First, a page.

Should Smoking Be Allowed in Public Places?
Long after the world became addicted to tobacco, the scientific community discovered that it is quite unhealthy to smoke, or chew, tobacco. Despite its addictive and carcinogenic nature, an epidemic number of people continue to engage in the deadly practice while these individuals firmly believe they have the right to smoke in public areas. Although the Constitution does not enumerate a right to smoke, it does strive to maximize the greatest number of privileges and freedoms that US citizens hold as the Nineteenth Amendment and Fourteenth Amendment guarantee all American citizens individual rights, which extend beyond those enumerated in the Constitution, and prevents any level of government from denying an individual those rights. On the other hand, smoking is not simply a personal choose, which only affects the individual, as it is also a matter of public health.
The first question, which must be answered when considering a smoking ban, is whether or not a ban is Constitutional. The Constitution is designed to balance the rights of the individual with the interests of the state. In the case of smoking, the state interest is in protecting public health and the rights of those individuals who choose not to smoke. Because scientific research continually reaffirms the dangers of smoking, government clearly has an interest in protecting individuals from such a hazard. On the other hand, the Constitution does not simply allow government to act against individual freedoms because it has an interest as it must demonstrate that the actions will be fruitful and impact as few rights as possible. Therefore, a smoking ban must respect the rights of those who choose to smoke while protecting those who do not.
In general, legislation limiting the personal behavior of individuals must be narrowly tailored and accomplish the specific interest of the state without unnecessarily infringing upon the rights of individuals. If someone chooses to smoke, government should let them, but those who choose to smoke cannot be allowed to infringe upon the rights of those who choose not to smoke. Furthermore, the extremely addictive nature of tobacco leaves government with an interest in protecting those who may have chosen to smoke in the past but later choose wish to quit. Moreover, government has a responsibility to protect those individual with addictions that cigarette companies and other influences would pray on.
A smoking ban would fail to respect the rights of smokers if it attempted to ban the use of tobacco products. So long as smokers do not endanger the health of a nonsmoker by using tobacco products, the tobacco industry probably has the right to sell their products to well informed consumers. On the other hand, the Eighteenth Amendment, which lawfully banned the personal choice to consume alcohol, suggests there is a legal basis for banning the consumption of tobacco entirely while our nation is more and more likely to accept our legislators taking such action. Moreover, cigarettes are an extremely toxic and poisonous product; therefore, regulators may have the authority to ban the sale of certain tobacco products.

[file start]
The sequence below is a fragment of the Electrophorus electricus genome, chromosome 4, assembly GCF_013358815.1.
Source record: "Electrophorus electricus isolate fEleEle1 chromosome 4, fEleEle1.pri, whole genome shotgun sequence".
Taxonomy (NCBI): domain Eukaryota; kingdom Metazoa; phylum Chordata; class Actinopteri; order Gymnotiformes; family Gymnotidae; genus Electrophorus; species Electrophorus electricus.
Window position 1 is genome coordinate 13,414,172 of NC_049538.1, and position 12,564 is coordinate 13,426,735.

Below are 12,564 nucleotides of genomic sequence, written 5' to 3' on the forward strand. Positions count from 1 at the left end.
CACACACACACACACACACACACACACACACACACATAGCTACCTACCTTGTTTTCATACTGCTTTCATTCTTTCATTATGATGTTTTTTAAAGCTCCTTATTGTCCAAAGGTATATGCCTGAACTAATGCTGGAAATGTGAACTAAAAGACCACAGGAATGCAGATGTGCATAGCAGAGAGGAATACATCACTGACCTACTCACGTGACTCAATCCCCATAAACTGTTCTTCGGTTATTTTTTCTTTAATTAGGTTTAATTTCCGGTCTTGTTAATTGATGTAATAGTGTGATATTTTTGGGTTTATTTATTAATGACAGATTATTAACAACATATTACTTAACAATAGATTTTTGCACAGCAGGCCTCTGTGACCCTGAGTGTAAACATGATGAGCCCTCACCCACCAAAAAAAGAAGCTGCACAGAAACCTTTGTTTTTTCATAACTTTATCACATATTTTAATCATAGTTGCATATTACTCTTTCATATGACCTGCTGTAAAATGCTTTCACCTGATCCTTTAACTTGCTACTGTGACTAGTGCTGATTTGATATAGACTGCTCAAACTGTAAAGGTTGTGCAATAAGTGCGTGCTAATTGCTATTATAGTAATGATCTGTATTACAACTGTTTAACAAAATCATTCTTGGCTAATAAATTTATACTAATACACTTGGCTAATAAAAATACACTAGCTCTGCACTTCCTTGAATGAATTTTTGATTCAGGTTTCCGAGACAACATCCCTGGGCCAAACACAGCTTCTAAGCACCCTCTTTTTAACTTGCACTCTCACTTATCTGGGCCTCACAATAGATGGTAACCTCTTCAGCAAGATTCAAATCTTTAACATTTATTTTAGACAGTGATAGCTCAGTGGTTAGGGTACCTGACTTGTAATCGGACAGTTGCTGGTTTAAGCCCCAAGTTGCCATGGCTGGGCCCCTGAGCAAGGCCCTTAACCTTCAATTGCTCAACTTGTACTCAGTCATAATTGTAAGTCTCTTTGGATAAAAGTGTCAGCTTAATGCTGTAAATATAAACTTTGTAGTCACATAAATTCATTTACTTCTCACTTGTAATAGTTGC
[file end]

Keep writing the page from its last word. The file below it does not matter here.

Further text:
For a smoking ban to be Constitutional and respect the rights of smokers, it should focus on smoking in public areas and private properties, where nonsmokers are likely to be present, as smokers are infringing upon the rights of nonsmokers, including those who cannot protest against a smoker, i.e. children of smokers and public servants. Furthermore, a ban can include privately owned businesses, such as a bar, as their employees have a right to work in a healthy environment. Moreover, claiming nonsmokers can simply choose to walk away from a smoker or work somewhere else is completely disrespectful to those individuals' rights and infringes upon those guaranteed rights. Accepting such a justification would be tantamount to saying a black individual cannot patronize a business or hold a job in a specific company because they have racists as clients.
Finally, there is an additional point to be made as the economic impact of smoking has been used to justify government action against smoking. Although government cannot deny an individual their rights due to economic realities, looking at the financial burden smoking places on a society does help a community understand how important it is to fight such an unhealthy practice. It is true that our Nation does make money through taxes when a smoker buys tobacco while it is also true that tobacco costs us a great deal more in medical and social costs. On the other hand, China's economy has benefited enormously from tobacco sales and, as the occupation in Iraq continues, China grows economically stronger. If we could curb the world's addiction to tobacco, it would not only make people around the world healthier, it would help slow Chinese's economic growth. This, in turn, would help us promote democracy around the world.
Ending the practice of smoking tobacco would be largely beneficial to our society and the world as a whole. Moreover, the United States is moving in the proper direction, but more needs to be done to stop individuals from beginning to consume tobacco and continue smoking. Although smoking bans would be helpful in discouraging tobacco use, government action must strive to respect the rights of all individuals and, therefore, efforts need to be designed so they will holdup to any and all Constitutional challenges brought against them.